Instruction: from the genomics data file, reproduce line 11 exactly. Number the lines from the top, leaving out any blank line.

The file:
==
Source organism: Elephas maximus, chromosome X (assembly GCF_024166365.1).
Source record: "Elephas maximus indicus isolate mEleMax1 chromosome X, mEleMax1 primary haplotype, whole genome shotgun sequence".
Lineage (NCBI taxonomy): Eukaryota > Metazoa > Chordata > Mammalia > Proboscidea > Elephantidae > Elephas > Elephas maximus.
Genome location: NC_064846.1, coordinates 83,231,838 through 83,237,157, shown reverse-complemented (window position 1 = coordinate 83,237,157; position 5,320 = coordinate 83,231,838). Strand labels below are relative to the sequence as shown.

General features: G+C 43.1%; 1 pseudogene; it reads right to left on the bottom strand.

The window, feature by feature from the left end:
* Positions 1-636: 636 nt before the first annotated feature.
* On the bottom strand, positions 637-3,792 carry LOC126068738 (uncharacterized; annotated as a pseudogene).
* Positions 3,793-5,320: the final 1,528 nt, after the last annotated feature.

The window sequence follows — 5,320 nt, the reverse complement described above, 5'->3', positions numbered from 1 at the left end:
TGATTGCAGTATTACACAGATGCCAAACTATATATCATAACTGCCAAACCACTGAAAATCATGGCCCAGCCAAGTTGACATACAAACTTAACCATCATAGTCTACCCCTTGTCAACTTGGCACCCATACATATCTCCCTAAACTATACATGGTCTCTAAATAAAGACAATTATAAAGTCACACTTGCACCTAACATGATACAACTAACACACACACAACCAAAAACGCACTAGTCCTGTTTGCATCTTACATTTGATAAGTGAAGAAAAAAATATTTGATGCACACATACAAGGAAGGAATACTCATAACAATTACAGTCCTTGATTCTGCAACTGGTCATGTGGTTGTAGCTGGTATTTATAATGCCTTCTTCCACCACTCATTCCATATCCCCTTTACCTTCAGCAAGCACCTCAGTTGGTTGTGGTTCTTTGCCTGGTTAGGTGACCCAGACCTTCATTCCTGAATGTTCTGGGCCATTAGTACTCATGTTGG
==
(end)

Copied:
TGATTGCAGTATTACACAGATGCCAAACTATATATCATAACTGCCAAACCACTGAAAATCATGGCCCAGCCAAGTTGACATACAAACTTAACCATCATAGTCTACCCCTTGTCAACTTGGCACCCATACATATCTCCCTAAACTATACATGGTCTCTAAATAAAGACAATTATAAAGTCACACTTGCACCTAACATGATACAACTAACACACACACAACCAAAAACGCACTAGTCCTGTTTGCATCTTACATTTGATAAGTGAAGAAAAAAATATTTGATGCACACATACAAGGAAGGAATACTCATAACAATTACAGTCCTTGATTCTGCAACTGGTCATGTGGTTGTAGCTGGTATTTATAATGCCTTCTTCCACCACTCATTCCATATCCCCTTTACCTTCAGCAAGCACCTCAGTTGGTTGTGGTTCTTTGCCTGGTTAGGTGACCCAGACCTTCATTCCTGAATGTTCTGGGCCATTAGTACTCATGTTGG